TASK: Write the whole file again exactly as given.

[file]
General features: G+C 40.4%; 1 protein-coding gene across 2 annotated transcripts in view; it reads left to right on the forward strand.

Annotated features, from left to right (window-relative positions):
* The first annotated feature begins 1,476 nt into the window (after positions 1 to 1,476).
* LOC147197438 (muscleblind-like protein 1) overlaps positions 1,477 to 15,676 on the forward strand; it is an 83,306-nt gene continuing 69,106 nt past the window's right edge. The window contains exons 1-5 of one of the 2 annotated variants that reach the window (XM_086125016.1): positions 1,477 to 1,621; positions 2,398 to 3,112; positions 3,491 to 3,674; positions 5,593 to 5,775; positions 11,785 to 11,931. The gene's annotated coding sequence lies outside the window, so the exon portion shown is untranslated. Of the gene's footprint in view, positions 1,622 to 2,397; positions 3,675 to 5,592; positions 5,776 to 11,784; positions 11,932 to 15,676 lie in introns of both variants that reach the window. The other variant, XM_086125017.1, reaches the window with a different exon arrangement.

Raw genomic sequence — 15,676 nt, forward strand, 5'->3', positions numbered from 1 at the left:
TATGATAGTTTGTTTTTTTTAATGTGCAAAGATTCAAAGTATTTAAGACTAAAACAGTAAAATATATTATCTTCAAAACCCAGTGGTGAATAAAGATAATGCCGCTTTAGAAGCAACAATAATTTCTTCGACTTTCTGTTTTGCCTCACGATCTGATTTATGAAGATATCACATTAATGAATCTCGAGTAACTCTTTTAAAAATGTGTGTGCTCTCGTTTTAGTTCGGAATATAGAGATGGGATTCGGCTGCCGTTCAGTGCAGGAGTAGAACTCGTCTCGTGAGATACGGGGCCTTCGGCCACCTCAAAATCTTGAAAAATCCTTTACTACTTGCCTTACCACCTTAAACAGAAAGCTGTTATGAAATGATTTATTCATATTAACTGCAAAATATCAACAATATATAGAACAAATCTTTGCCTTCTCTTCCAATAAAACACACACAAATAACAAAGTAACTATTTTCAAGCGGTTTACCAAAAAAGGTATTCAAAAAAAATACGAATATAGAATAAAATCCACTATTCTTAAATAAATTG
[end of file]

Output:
General features: G+C 40.4%; 1 protein-coding gene across 2 annotated transcripts in view; it reads left to right on the forward strand.

Annotated features, from left to right (window-relative positions):
* The first annotated feature begins 1,476 nt into the window (after positions 1 to 1,476).
* LOC147197438 (muscleblind-like protein 1) overlaps positions 1,477 to 15,676 on the forward strand; it is an 83,306-nt gene continuing 69,106 nt past the window's right edge. The window contains exons 1-5 of one of the 2 annotated variants that reach the window (XM_086125016.1): positions 1,477 to 1,621; positions 2,398 to 3,112; positions 3,491 to 3,674; positions 5,593 to 5,775; positions 11,785 to 11,931. The gene's annotated coding sequence lies outside the window, so the exon portion shown is untranslated. Of the gene's footprint in view, positions 1,622 to 2,397; positions 3,675 to 5,592; positions 5,776 to 11,784; positions 11,932 to 15,676 lie in introns of both variants that reach the window. The other variant, XM_086125017.1, reaches the window with a different exon arrangement.

Raw genomic sequence — 15,676 nt, forward strand, 5'->3', positions numbered from 1 at the left:
TATGATAGTTTGTTTTTTTTAATGTGCAAAGATTCAAAGTATTTAAGACTAAAACAGTAAAATATATTATCTTCAAAACCCAGTGGTGAATAAAGATAATGCCGCTTTAGAAGCAACAATAATTTCTTCGACTTTCTGTTTTGCCTCACGATCTGATTTATGAAGATATCACATTAATGAATCTCGAGTAACTCTTTTAAAAATGTGTGTGCTCTCGTTTTAGTTCGGAATATAGAGATGGGATTCGGCTGCCGTTCAGTGCAGGAGTAGAACTCGTCTCGTGAGATACGGGGCCTTCGGCCACCTCAAAATCTTGAAAAATCCTTTACTACTTGCCTTACCACCTTAAACAGAAAGCTGTTATGAAATGATTTATTCATATTAACTGCAAAATATCAACAATATATAGAACAAATCTTTGCCTTCTCTTCCAATAAAACACACACAAATAACAAAGTAACTATTTTCAAGCGGTTTACCAAAAAAGGTATTCAAAAAAAATACGAATATAGAATAAAATCCACTATTCTTAAATAAATTG